“Can you be brave?” he would later recall her asking in Spanish, and he told her that yes, he could.
He had been brave ever since leaving El Salvador at night in the company of a stranger and traveling more than 2,500 miles to cross into the United States. If there was one skill he had acquired during his long journey, it was how to affect toughness — how to stiffen his shoulders and spike up his wavy black hair with gel to make himself look a few inches taller and a few years older. “Estoy bien,” he remembered saying, again and again, to the trafficker who brought him and abandoned him, the Border Patrol agents who caught him, and the caseworkers at three government-run shelters who asked if he was okay. “I’m fine.” But in fact he was tired from the stiff cots, nauseated from the strange foods and anxious even now, as he waited at the shelter to be picked up by a mother who had left him behind six years before.
Continue reading “A 10-year-old immigrant faces risks, doubts on the journey to reunite with his mother”
by Benjamin Hochman
Originally published by the Denver Post
He was an old man who played baseball in a league for old men and he was the oldest of them all and he liked this. He arose each morning as incandescent as the sun itself and he carefully tucked in his uniform top and pulled his black socks high and crisp to his knees and was ready.
Lou Rotola turned 81 years old on this day, June 19th, 2015, and he drove an hour south from Fort Collins to Denver to play baseball.
“I can’t get a better gift, truthfully,” he said.
Continue reading “Baseball dreams for Lou Rotola, 81, grow with age”
by John Branch
Originally published in the NYTimes, 11 June 2015
YOSEMITE NATIONAL PARK, Calif. — Afternoon gave way to evening, and the parade of restless clouds and the occasional bursts of rain had moved on from Yosemite Valley. In their wake was the empty quiet of Taft Point, 3,000 feet above a famous green valley going gray in late-day shadow.
There were no tourists, only a raven, black and unhurried, circling at the edge of the cliff. It spiraled upward, a silent signal of rising air. A good sign for BASE jumping and wing-suit flying.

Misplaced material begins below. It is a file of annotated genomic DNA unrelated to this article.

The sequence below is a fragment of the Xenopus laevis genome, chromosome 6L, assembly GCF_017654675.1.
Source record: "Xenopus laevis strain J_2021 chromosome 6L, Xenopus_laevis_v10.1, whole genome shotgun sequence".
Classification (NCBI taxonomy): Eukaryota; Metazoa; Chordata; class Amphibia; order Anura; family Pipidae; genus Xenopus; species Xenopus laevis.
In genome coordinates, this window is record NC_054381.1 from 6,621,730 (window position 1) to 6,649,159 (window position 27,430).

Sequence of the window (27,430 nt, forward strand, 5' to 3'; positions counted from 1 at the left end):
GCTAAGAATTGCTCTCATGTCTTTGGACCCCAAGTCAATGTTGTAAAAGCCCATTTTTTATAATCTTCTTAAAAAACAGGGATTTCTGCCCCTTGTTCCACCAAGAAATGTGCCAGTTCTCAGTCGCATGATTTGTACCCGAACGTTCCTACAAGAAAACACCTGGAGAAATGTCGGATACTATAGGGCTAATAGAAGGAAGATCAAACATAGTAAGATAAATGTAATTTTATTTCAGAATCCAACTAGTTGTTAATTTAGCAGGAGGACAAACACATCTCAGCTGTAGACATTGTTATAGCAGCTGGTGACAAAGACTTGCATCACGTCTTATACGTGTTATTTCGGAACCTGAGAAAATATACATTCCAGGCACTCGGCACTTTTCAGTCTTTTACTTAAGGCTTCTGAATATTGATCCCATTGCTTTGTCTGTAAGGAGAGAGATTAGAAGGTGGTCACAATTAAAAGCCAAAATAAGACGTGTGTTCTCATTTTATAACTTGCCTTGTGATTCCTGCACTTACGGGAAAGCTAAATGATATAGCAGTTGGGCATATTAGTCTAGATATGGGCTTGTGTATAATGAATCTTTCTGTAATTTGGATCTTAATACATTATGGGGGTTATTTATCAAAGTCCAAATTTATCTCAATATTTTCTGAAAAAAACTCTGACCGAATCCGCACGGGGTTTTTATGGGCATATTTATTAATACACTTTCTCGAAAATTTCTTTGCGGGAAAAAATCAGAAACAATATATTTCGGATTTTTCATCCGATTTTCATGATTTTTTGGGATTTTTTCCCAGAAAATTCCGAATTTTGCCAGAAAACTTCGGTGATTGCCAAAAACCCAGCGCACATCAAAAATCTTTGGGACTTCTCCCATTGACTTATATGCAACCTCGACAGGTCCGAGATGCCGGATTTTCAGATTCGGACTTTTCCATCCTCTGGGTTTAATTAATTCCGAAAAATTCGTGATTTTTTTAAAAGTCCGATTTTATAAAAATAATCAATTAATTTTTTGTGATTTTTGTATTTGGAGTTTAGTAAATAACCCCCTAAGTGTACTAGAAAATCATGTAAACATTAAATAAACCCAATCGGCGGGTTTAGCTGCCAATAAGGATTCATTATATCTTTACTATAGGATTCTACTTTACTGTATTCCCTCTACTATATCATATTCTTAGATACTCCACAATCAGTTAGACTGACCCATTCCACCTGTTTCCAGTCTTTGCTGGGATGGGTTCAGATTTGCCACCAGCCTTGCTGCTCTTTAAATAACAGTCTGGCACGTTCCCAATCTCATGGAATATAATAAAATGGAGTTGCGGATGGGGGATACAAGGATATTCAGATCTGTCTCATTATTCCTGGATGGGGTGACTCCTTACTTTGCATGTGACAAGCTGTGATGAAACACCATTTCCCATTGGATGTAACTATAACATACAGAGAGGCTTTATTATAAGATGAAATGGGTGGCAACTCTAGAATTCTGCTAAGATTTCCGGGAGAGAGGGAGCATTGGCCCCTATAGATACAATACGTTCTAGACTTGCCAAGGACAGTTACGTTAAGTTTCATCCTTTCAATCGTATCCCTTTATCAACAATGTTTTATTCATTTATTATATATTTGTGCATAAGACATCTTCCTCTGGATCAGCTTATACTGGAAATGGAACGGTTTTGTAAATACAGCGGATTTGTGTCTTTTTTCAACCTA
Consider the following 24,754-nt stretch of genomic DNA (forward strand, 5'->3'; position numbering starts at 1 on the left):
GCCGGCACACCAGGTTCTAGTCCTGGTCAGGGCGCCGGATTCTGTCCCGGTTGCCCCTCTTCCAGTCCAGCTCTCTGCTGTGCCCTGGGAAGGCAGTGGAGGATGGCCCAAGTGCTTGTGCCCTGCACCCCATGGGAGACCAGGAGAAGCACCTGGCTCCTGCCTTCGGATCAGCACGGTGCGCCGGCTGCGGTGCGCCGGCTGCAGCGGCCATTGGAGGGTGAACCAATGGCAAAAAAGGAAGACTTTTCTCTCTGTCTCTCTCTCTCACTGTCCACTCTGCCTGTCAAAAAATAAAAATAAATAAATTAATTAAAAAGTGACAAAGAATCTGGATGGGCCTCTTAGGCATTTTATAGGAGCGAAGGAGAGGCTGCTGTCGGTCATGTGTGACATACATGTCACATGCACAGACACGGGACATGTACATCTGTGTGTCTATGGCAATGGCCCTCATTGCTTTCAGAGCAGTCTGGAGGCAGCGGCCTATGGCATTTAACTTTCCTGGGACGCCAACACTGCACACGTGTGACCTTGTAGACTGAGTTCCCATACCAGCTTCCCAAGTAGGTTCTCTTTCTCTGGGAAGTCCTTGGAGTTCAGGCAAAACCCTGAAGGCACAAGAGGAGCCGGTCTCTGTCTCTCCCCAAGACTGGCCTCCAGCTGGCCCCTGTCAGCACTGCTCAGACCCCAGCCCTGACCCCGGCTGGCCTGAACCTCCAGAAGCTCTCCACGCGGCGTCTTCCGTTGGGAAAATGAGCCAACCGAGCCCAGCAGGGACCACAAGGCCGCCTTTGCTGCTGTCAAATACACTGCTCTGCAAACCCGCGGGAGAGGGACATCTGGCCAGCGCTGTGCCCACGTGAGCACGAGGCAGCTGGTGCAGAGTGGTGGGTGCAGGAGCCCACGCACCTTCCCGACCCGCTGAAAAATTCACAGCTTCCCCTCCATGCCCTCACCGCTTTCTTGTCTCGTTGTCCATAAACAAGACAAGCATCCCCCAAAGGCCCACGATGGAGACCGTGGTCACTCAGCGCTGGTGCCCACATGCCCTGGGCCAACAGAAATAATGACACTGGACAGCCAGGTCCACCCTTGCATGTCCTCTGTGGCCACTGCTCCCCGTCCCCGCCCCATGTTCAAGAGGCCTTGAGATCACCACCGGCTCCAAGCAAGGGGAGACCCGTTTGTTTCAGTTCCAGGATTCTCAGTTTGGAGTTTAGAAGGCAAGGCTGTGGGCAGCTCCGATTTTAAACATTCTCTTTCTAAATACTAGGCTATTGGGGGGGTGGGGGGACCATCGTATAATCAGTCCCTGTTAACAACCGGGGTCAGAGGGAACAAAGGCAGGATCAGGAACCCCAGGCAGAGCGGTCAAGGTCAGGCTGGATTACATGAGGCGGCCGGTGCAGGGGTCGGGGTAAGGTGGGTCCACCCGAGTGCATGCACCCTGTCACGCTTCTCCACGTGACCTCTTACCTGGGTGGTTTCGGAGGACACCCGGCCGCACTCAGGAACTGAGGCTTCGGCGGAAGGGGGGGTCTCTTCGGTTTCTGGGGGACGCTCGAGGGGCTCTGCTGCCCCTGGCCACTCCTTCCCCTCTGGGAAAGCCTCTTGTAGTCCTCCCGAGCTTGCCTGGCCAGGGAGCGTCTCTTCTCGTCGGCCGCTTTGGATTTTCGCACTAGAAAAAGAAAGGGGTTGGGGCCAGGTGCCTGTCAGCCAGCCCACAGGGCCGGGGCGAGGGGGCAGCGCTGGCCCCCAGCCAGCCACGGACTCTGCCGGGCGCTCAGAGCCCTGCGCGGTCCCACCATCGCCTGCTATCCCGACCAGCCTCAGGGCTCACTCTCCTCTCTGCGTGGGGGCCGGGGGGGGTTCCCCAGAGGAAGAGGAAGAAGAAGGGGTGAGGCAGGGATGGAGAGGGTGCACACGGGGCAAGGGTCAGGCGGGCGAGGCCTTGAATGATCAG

Dean Potter, a 43-year-old professional climber and jumper, considered one of the world’s best in a wing suit, stood a few feet from Graham Hunt, 29, his apprentice and flying partner.
Continue reading “Lost Brother in Yosemite”
by Jane E. Brody
Originally published on the NYTimes Well Blog, 20 October 2014
Within a week of my grandsons’ first year in high school, getting enough sleep had already become an issue.
Their concerned mother questioned whether lights out at midnight or 1 a.m. and awakening at 7 or 7:30 a.m. to get to school on time provided enough sleep for 14-year-olds to navigate a demanding school day.
The boys, of course, said “yes,” especially since they could “catch up” by sleeping late on weekends. But the professional literature on the sleep needs of adolescents says otherwise.
Few Americans these days get the hours of sleep optimal for their age, but experts agree that teenagers are more likely to fall short than anyone else.
Continue reading “Hard Lesson in Sleep for Teenagers”
by Cindy Carcamo, Los Angeles Times, July 15, 2016
Gaspar Marcos stepped off the 720 bus into early-morning darkness in MacArthur Park after the end of an eight-hour shift of scrubbing dishes in a Westwood restaurant.
He walked toward his apartment, past laundromats fortified with iron bars and scrawled with graffiti, shuttered stores that sold knockoffs and a cook staffing a taco cart in eerie desolation. Around 3 a.m., he collapsed into a twin bed in a room he rents from a family.
Five hours later, he slid into his desk at Belmont High School, just before the bell rang. The 18-year-old sophomore rubbed his eyes and fixed his gaze on an algebra equation.
Continue reading “Nearly 1 in 4 students at this L.A. high school migrated from Central America — many without their parents”